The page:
Revisiting the RMD

S M Chen
6 min readNov 26, 2021

Were it springtime, and I in the springtime of life, I might be considering other matters.

Given the time of year and the season of life I find myself in, thoughts turn instead to family gatherings, holiday celebrations and the like.

And, if you are of certain age, to potentially pesky issues like RMDs.

There comes a time in everyone’s life, should you be fortunate enough to live this long, when, if you’ve funded an IRA (Individual Requirement Account), you’re required to begin drawing down that IRA.

This is in the form of an RMD, or required minimum distribution, and begins at age 72.

The amount of RMD is actuarially determined, based on an estimate of your anticipated lifespan.

As a reminder, a regular IRA is one that is funded with pre-tax dollars. Any growth is not taxed on an ongoing basis. Rather, tax is deferred and paid when the IRA is tapped, including via RMDs.

A Roth IRA is a separate entity. It is funded with after-tax dollars but any earnings then accumulate tax-free. There is no current requirement that a Roth IRA be drawn upon during the owner’s lifetime. It can be willed to beneficiaries.

Social Security distributions are also a different issue and will not be addressed in this piece.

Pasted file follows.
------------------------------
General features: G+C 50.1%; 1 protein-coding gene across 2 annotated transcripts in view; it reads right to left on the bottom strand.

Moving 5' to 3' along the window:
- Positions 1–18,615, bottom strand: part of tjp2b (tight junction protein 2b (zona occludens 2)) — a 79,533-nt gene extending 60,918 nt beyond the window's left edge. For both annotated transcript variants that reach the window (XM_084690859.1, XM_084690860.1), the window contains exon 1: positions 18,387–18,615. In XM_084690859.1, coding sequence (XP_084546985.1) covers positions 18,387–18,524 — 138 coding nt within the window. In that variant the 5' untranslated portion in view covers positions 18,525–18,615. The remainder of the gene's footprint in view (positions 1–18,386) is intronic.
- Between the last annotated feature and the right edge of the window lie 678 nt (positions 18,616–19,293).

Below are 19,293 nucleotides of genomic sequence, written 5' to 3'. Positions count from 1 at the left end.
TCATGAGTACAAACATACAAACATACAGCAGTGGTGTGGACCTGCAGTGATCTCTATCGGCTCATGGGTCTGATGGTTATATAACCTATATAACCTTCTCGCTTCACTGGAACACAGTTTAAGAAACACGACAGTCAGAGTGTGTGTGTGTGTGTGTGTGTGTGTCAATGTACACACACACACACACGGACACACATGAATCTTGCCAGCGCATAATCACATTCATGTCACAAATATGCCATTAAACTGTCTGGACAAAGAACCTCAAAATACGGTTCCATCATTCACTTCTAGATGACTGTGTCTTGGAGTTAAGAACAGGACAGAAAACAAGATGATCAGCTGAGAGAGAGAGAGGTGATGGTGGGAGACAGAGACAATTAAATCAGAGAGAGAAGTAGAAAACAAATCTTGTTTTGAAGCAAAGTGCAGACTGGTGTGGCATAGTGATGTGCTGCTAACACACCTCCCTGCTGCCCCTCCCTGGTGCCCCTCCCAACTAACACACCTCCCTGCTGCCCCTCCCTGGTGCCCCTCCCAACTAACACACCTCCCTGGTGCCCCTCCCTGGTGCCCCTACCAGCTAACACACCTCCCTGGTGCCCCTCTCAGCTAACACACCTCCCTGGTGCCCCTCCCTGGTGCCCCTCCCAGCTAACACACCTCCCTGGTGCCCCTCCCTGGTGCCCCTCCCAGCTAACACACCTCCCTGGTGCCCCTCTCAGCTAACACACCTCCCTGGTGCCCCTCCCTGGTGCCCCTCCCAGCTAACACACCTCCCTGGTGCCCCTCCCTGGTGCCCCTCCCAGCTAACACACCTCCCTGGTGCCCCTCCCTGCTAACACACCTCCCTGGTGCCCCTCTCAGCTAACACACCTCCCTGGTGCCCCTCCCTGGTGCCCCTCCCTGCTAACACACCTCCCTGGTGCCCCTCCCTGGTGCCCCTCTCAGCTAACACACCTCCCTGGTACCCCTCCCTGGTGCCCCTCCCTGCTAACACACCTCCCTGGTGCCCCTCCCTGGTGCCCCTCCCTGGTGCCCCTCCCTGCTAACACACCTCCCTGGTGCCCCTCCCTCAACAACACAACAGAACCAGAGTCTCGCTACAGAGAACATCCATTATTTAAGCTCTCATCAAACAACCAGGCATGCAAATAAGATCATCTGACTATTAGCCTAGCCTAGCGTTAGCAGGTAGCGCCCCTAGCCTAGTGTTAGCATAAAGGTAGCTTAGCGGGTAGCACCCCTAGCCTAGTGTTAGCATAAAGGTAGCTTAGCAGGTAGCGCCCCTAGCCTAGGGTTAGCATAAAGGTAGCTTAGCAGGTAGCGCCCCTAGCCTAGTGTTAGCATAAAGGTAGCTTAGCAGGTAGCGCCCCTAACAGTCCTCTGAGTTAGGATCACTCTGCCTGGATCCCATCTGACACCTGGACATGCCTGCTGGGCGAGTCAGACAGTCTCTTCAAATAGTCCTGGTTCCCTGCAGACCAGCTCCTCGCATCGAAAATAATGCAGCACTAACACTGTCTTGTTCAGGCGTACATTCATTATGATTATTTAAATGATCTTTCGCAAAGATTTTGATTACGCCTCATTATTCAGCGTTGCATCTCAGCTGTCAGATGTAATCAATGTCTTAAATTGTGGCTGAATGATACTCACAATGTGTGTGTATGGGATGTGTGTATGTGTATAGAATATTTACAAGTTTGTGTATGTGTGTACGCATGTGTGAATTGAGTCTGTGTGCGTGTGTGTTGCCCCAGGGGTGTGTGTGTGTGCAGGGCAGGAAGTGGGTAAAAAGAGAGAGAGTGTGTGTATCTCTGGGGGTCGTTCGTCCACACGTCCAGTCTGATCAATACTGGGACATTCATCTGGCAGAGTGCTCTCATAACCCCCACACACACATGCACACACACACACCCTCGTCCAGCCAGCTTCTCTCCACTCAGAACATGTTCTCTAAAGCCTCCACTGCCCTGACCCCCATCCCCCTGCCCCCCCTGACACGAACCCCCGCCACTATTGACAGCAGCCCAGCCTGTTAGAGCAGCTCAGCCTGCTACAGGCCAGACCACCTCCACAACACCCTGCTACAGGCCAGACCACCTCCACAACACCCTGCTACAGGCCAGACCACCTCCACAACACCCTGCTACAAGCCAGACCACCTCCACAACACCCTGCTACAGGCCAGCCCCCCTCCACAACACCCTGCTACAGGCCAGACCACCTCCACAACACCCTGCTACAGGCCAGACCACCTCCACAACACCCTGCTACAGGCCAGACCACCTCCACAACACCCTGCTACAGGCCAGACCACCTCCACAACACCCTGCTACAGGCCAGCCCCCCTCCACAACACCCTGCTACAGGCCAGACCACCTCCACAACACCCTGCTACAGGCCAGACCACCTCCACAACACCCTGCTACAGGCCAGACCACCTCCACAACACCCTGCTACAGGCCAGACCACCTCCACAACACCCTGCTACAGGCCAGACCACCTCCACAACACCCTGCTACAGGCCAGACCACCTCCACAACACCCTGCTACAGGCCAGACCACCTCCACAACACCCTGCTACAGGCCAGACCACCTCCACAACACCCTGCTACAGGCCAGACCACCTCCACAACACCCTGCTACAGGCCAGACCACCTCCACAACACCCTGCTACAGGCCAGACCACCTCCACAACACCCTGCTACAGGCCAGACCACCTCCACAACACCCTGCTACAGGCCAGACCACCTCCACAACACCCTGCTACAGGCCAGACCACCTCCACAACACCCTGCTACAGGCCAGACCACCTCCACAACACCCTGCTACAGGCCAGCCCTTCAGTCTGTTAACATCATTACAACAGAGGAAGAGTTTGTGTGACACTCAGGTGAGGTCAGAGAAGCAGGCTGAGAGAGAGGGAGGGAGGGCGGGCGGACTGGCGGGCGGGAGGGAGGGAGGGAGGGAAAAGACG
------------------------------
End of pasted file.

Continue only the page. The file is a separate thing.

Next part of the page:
Advice on how and when to take an RMD varies widely.

Some take it early in the calendar year, to get it out of the way and be done with it.

Others wait till near the end of the calendar year to maximize earnings.

In the past, I have taken it in a lump sum near the end of the calendar year (if not taken by December 31, a penalty of up to 50% may be imposed by the IRS. The sole exception to this penalty is the year when one turns 72; in that event one has until the following April 15 to take the RMD).

My desire is to maximize earnings. The stock market has, historically, risen at least 3 out of 4 years. I have the bulk of my nest egg in equities, a stance perhaps too aggressive for some.

It is reasonable to expect the stock market to rise throughout the year and be higher at year’s end than at year’s beginning. There are exceptions, of course, and there are no…

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